Source: Command Posts | Focus on: 9/11, Iran | After 9/11: The United States and Iran by David Crist – September 11, 2012

“Iranians mourn 9/11 victims”
Sources: shabhaft.blogfa.com | Post 134 and LiveLeak.com | Forgotten fact: night of 9/11, Iran – Spontaneous candlelight vigil to express sympathy and support for the American people

Other must read Iran-USA news: The other Iran | Tag | USA

” 2001/09/11, thousands and thousands Iranians went instantly in the streets with candles in homage to the victims ”
http://news.blogs.cnn.com/category/terrorism/september-11/” iranians mourn 9/11 victims ”
http://shabhaft.blogfa.com/post-134.aspx” Iranian Students are calling for pro-american demonstrations, marking 9/11 ”
http://daneshjoo.org/article/publish/printer_1873.shtml
Read more at http://www.liveleak.com/view?i=44b_1359356589&comments=1#DDqQZ5dOfJ70MPYf.99
” 2001/09/11, thousands and thousands Iranians went instantly in the streets with candles in homage to the victims ”
http://news.blogs.cnn.com/category/terrorism/september-11/” iranians mourn 9/11 victims ”
http://shabhaft.blogfa.com/post-134.aspx” Iranian Students are calling for pro-american demonstrations, marking 9/11 ”
http://daneshjoo.org/article/publish/printer_1873.shtml
Read more at http://www.liveleak.com/view?i=44b_1359356589&comments=1#DDqQZ5dOfJ70MPYf.99In Iran, vast crowds turned out on the streets and held candlelit vigils for the victims. Sixty-thousand spectators respected a minute’s silence at Tehran’s football stadium. http://news.bbc.co.uk/2/hi/middle_east/5377914.stm

Jewish Australian Ben Winsor: Truth about Iran – Facts that may surprise westerners

mosque in iran

Isfahan Iran, Naghsh-e Jahan Square

Since the Iranian revolution and hostage crisis of 1979, Iran has had antagonistic relations with the U.S. and other Western nations, with little official communication between heads of state, fierce rhetoric on opposing sides, and increasing sanctions.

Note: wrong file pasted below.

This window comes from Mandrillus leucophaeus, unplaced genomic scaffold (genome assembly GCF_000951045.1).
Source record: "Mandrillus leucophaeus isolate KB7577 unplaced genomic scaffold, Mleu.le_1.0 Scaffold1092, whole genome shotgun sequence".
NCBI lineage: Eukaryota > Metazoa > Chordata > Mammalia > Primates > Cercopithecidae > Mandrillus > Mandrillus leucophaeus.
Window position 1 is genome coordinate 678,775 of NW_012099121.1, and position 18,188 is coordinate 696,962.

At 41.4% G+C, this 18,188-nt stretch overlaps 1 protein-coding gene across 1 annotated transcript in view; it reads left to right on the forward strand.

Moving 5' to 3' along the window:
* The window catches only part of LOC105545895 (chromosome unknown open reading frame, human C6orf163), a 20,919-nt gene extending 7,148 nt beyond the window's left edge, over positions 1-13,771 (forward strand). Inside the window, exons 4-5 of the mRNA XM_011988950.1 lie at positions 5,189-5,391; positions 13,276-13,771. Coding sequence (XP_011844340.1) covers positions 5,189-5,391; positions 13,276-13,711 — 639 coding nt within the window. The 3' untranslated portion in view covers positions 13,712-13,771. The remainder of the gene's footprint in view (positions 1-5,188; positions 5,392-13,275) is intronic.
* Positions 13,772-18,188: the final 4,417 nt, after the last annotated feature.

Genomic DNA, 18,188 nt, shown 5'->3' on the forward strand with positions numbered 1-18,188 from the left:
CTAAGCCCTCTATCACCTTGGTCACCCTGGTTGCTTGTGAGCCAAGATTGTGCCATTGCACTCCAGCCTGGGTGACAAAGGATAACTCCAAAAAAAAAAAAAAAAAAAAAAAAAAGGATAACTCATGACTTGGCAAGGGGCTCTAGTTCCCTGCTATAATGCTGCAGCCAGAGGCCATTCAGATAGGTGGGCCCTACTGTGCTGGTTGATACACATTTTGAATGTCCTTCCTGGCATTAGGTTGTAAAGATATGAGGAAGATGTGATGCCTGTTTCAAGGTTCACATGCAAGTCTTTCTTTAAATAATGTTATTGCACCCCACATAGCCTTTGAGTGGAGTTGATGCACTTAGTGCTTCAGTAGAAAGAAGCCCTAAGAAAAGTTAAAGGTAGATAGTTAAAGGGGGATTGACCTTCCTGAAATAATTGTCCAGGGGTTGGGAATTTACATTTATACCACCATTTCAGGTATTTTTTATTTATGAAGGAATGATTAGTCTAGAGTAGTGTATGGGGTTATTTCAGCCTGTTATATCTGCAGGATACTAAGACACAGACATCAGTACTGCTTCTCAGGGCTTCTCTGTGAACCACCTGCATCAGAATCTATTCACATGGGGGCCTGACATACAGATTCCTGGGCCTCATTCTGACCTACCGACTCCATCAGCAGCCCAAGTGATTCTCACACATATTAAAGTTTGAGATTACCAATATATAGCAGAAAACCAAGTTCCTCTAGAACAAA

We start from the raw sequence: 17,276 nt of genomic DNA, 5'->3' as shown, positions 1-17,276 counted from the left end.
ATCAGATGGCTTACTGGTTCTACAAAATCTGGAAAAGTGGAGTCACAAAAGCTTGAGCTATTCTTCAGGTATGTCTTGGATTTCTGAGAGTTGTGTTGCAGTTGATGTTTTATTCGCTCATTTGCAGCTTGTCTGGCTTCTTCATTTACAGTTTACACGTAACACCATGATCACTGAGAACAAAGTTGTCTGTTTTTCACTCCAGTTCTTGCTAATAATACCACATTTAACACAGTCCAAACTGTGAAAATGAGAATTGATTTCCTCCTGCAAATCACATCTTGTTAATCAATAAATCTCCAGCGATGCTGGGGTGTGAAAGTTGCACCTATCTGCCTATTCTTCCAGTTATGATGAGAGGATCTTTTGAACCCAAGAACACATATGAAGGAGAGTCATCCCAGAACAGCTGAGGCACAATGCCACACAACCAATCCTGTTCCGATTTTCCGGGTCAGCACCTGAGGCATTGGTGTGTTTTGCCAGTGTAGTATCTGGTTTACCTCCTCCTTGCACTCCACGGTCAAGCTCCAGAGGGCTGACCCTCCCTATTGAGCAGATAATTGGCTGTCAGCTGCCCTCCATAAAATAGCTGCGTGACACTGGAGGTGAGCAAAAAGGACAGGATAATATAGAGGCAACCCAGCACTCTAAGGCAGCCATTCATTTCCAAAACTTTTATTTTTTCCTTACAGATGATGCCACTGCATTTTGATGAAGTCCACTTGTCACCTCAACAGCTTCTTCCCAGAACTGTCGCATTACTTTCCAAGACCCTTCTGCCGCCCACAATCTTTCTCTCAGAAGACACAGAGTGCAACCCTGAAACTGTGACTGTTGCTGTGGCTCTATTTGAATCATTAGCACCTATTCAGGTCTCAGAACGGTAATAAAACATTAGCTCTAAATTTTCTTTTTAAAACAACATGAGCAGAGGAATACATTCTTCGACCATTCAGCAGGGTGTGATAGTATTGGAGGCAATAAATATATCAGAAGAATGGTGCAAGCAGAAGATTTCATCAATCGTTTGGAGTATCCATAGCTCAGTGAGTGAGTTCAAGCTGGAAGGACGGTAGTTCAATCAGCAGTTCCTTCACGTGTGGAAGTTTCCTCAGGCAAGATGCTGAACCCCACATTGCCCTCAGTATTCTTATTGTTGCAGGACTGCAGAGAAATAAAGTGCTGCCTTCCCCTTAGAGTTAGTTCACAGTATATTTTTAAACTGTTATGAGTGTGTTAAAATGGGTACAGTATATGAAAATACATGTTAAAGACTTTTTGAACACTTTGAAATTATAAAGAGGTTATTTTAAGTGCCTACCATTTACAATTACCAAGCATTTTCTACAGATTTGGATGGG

Given this history, it’s not surprising that many Westerners fail to appreciate ways in which Iran is a relatively advanced and even liberal state.

It certainly took me by surprise when I traveled there last year.

A Positive Opinion Of Westerners

Opinion polls show the majority of Iranians hold a favorable opinion of Americans, making Iran second only to Israel as the most supportive country in the Middle East.

To travel as a Westerner in Iran is to be routinely stopped on the street and welcomed by curious and generous strangers. You will be given cool drinks, invited to parties, and offered free tours of anything nearby.

Young Iranians get their hands on iPhones despite the sanctions, use VPN software to hack past their regime’s ban on Facebook, and watch American TV shows and movies online.

As reported in The Atlantic, a clear majority of Iranians want the current Iranian–U.S. nuclear talks to succeed. If talks fail, however, many expect that moderates like the current president would lose power to religious hardliners.
[…]
Related articles: https://theotheriran.com/tag/foreigners-in-iran/

Better Gender Equality Than Some Countries